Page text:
Through widespread and rapid adoption, mobile technology is uniquely positioned to drive economic, environmental and social change on a global scale. Mobile-enabled, social innovation services offering users access to services in areas such as employment, health, education and finance will play a significant role in affecting this change.
Harnessing mobile network operator (MNO) assets over and above the vital, basic connectivity they offer – assets such as billing relationships with large subscriber bases, marketing channels and distribution networks – will be key to realising the full potential of mobile for commercial and social impact.
While Latin America and the Caribbean have seen significant economic development over the last couple of decades, many people still lack access to quality essential services. 80% of the population has access to, or individually own, a mobile phone, through which access to financial, utilities, employment, education and other services can be offered to the underserved at scale.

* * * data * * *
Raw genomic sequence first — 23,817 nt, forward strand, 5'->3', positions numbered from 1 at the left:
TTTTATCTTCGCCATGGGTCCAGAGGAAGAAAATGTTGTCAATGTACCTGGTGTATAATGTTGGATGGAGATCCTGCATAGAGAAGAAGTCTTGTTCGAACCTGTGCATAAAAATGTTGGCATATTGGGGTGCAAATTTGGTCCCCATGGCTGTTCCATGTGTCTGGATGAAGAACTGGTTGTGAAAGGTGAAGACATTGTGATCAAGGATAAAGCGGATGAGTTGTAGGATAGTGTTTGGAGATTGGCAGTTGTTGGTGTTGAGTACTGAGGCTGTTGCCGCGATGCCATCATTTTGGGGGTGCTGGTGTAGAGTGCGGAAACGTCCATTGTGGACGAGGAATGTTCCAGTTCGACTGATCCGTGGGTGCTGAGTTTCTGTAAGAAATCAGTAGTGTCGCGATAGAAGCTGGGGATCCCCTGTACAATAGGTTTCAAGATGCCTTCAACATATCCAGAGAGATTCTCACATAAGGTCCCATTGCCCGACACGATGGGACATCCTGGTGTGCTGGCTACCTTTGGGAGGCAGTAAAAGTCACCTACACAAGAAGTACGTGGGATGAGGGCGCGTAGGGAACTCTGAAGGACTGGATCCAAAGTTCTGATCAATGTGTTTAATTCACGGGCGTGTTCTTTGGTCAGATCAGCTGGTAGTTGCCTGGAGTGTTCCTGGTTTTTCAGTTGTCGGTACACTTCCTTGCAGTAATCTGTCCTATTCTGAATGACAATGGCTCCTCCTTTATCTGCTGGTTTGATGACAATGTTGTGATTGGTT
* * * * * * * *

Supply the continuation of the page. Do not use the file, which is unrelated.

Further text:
However, 53% of the region is a mobile subscriber, with the vast majority of the unconnected in lower-income segments. This presents a challenge and an opportunity for regional MNOs, as falling average revenue per user (ARPU) and subscriber growth means that they will need to find stronger, more innovative strategies. MNOs are likely to have to rely on future growth being generated by lower-income consumers, and new types of services will be required to acquire these new customers. Crucially though, these low-income customers must see very clearly how paying for mobile services will have a positive benefit on their lives, and therefore be offered genuine value-for-money.
Given the difficulties in discovering commercial opportunities, Latin American and Caribbean MNOs must remain open to innovative opportunities in sectors such as employment, health and financial access, since there remains significant room for MNOs to drive social innovation services.